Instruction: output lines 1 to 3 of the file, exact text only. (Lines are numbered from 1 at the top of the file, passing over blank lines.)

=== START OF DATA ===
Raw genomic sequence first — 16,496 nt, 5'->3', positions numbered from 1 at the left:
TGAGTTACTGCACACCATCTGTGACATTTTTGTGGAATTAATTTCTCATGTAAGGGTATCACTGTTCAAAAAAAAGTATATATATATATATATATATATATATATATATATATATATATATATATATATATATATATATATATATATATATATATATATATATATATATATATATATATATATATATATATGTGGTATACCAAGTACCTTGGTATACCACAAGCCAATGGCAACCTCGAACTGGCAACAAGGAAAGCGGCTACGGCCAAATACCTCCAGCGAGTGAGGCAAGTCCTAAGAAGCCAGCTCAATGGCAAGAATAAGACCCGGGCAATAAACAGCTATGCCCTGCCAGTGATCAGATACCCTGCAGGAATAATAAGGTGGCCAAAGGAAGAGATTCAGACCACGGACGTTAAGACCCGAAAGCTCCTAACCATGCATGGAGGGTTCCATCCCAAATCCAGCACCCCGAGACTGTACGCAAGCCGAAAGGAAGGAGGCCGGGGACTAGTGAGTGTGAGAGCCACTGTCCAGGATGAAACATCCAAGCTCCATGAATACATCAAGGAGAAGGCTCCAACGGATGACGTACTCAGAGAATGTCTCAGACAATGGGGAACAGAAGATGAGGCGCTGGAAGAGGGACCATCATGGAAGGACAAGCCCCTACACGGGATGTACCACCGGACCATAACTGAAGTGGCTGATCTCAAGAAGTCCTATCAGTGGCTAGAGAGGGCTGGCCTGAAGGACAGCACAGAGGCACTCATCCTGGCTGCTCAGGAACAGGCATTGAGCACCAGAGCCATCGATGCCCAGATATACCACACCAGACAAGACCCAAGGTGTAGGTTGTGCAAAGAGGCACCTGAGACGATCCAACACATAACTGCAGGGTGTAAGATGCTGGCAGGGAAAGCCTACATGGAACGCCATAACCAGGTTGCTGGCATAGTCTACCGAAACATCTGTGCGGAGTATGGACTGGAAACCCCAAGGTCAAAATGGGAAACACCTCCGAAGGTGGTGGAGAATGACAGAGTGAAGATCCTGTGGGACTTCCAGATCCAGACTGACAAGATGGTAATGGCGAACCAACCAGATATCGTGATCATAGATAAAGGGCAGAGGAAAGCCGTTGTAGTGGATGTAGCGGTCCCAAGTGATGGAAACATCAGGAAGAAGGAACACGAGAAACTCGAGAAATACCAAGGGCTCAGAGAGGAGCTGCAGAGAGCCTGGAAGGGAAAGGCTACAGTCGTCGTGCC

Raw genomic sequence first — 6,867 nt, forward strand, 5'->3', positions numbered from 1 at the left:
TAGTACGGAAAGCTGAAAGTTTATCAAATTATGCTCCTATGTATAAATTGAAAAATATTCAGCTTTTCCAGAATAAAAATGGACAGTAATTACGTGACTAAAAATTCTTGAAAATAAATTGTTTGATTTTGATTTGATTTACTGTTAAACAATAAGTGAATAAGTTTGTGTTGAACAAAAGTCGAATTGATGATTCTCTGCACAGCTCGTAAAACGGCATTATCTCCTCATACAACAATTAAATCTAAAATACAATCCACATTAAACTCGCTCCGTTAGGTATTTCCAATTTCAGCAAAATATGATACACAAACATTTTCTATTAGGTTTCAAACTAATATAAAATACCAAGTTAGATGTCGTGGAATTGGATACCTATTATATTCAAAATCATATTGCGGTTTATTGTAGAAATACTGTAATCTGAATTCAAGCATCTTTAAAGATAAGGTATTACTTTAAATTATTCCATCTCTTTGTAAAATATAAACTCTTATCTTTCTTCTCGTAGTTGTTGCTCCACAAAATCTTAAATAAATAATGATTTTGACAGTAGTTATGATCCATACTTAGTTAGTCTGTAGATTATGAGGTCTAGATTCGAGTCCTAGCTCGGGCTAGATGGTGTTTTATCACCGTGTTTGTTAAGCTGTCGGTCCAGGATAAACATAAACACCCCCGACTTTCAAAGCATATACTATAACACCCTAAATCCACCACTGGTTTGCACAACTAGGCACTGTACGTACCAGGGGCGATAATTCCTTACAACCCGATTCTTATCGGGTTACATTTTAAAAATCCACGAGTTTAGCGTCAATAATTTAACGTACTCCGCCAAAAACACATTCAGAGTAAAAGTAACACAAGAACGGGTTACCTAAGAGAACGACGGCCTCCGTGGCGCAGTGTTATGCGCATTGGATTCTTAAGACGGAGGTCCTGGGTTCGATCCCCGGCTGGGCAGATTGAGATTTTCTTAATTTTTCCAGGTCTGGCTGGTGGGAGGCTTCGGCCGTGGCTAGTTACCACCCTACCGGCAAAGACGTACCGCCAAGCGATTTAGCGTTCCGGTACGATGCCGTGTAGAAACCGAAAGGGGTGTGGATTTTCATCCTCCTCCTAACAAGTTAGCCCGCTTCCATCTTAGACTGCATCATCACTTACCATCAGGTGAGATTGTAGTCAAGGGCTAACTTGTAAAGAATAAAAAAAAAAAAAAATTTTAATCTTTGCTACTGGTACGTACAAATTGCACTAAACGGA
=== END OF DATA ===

Raw genomic sequence first — 16,496 nt, 5'->3', positions numbered from 1 at the left:
TGAGTTACTGCACACCATCTGTGACATTTTTGTGGAATTAATTTCTCATGTAAGGGTATCACTGTTCAAAAAAAAGTATATATATATATATATATATATATATATATATATATATATATATATATATATATATATATATATATATATATATATATATATATATATATATATATATATATATATATATATATGTGGTATACCAAGTACCTTGGTATACCACAAGCCAATGGCAACCTCGAACTGGCAACAAGGAAAGCGGCTACGGCCAAATACCTCCAGCGAGTGAGGCAAGTCCTAAGAAGCCAGCTCAATGGCAAGAATAAGACCCGGGCAATAAACAGCTATGCCCTGCCAGTGATCAGATACCCTGCAGGAATAATAAGGTGGCCAAAGGAAGAGATTCAGACCACGGACGTTAAGACCCGAAAGCTCCTAACCATGCATGGAGGGTTCCATCCCAAATCCAGCACCCCGAGACTGTACGCAAGCCGAAAGGAAGGAGGCCGGGGACTAGTGAGTGTGAGAGCCACTGTCCAGGATGAAACATCCAAGCTCCATGAATACATCAAGGAGAAGGCTCCAACGGATGACGTACTCAGAGAATGTCTCAGACAATGGGGAACAGAAGATGAGGCGCTGGAAGAGGGACCATCATGGAAGGACAAGCCCCTACACGGGATGTACCACCGGACCATAACTGAAGTGGCTGATCTCAAGAAGTCCTATCAGTGGCTAGAGAGGGCTGGCCTGAAGGACAGCACAGAGGCACTCATCCTGGCTGCTCAGGAACAGGCATTGAGCACCAGAGCCATCGATGCCCAGATATACCACACCAGACAAGACCCAAGGTGTAGGTTGTGCAAAGAGGCACCTGAGACGATCCAACACATAACTGCAGGGTGTAAGATGCTGGCAGGGAAAGCCTACATGGAACGCCATAACCAGGTTGCTGGCATAGTCTACCGAAACATCTGTGCGGAGTATGGACTGGAAACCCCAAGGTCAAAATGGGAAACACCTCCGAAGGTGGTGGAGAATGACAGAGTGAAGATCCTGTGGGACTTCCAGATCCAGACTGACAAGATGGTAATGGCGAACCAACCAGATATCGTGATCATAGATAAAGGGCAGAGGAAAGCCGTTGTAGTGGATGTAGCGGTCCCAAGTGATGGAAACATCAGGAAGAAGGAACACGAGAAACTCGAGAAATACCAAGGGCTCAGAGAGGAGCTGCAGAGAGCCTGGAAGGGAAAGGCTACAGTCGTCGTGCC

Raw genomic sequence first — 6,867 nt, forward strand, 5'->3', positions numbered from 1 at the left: